Whilst everyone is talking up Lake Eyre, for me one of the many unknowns of the outback flooded regions is the magnificent fresh water system of the Coongie Lakes.
Because of the lake’s incredible diversity, Coongie Lake’s are in fact recognised as having World Heritage standard by the CSIRO and are included on the National Heritage List.
Over 470 plant species (52 of which are considered very rare), 180 bird species, 20 native mammal species, 35 reptile, 12 native fish and 10 frog species are present within the wetlands, making Coongie Lakes an extremely diverse area of high ecological value.
The Lakes are also recognised as having both European and Indigenous cultural significance, having provided an important trade route for Indigenous communities prior to settlement, and an historical landmark for European heritage as the site where explorers Burke, Wills and Gray perished.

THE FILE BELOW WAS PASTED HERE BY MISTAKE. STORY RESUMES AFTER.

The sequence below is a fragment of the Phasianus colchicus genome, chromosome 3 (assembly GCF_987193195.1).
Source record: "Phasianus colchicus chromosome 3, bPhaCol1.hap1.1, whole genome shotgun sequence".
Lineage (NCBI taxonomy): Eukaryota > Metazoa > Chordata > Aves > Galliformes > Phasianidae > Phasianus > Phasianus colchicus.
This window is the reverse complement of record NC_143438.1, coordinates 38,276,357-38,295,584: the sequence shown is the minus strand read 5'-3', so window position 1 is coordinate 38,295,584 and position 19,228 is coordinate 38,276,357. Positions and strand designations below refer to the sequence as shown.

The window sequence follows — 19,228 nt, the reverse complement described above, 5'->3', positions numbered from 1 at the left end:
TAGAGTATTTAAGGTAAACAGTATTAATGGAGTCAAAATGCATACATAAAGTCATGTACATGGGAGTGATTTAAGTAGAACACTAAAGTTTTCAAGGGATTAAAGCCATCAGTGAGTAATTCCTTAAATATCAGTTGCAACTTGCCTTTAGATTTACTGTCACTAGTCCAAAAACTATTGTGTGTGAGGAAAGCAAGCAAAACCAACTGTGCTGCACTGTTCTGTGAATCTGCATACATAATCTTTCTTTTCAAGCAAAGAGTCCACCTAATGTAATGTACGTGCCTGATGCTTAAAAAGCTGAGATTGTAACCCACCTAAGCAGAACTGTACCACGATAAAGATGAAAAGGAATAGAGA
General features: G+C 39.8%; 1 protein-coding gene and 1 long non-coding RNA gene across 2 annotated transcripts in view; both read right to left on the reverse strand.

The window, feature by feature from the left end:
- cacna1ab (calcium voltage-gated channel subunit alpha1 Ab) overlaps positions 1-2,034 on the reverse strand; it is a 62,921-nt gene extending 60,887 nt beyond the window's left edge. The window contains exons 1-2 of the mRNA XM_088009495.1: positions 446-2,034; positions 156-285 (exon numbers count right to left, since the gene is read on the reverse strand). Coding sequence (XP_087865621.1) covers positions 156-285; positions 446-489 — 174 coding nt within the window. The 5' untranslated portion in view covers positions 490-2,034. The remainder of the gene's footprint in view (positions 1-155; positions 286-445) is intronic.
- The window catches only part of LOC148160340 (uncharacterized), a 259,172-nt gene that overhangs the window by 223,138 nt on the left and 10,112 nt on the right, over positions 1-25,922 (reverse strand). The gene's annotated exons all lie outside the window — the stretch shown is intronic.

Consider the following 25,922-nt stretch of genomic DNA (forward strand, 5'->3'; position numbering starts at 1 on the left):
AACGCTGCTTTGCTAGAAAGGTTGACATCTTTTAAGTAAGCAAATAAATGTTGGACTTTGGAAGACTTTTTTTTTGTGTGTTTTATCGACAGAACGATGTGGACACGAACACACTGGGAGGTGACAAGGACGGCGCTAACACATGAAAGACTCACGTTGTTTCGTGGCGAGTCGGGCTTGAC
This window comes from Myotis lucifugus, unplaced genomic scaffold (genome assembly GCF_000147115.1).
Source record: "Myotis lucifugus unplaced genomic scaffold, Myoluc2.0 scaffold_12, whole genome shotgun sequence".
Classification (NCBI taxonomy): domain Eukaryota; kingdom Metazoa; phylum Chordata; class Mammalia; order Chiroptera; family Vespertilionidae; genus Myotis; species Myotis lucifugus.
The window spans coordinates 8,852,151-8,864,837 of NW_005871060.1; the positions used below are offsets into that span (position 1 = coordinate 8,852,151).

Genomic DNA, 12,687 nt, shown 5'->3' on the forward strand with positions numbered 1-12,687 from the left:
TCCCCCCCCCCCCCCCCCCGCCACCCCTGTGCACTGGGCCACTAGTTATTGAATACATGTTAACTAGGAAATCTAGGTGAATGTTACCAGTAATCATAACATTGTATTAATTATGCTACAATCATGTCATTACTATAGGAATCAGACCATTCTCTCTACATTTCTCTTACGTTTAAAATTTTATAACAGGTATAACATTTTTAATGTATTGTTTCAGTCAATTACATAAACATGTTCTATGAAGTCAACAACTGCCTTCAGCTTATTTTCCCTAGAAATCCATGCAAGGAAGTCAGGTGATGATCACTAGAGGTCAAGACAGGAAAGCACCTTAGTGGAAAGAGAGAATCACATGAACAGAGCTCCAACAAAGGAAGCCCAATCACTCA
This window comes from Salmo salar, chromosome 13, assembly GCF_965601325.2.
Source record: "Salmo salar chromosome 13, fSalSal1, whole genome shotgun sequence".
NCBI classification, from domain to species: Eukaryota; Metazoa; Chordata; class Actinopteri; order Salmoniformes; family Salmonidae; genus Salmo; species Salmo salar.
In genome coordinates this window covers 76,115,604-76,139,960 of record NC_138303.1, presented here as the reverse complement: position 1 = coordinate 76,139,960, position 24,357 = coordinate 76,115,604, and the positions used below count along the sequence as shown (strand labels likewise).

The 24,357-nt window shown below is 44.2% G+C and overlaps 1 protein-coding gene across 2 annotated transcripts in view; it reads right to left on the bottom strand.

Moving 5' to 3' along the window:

Both our 3 Day Supreme Scenic Safari and our 2 Day Lake Eyre & Outback Ultimate Weekender include low flying to capture the glory of this fresh water system as we travel to Birdsville via the Dig Tree and Innamincka. Stunning viewing and at the moment there are thousands of pelicans on the lake as you can see in the photo below.
This certainly proves that the best way to see this region and the rest of the flooded region of the outback, is by flying! You can check out our departure dates, vacancies, 2011 images and comments from our guests at Goin’ Off Safaris by clicking here.
Thanks to The Sentimental Bloke, Peter MacDonald for his great photos. For more of his outstanding work, click here.
Hope to see you on board soon!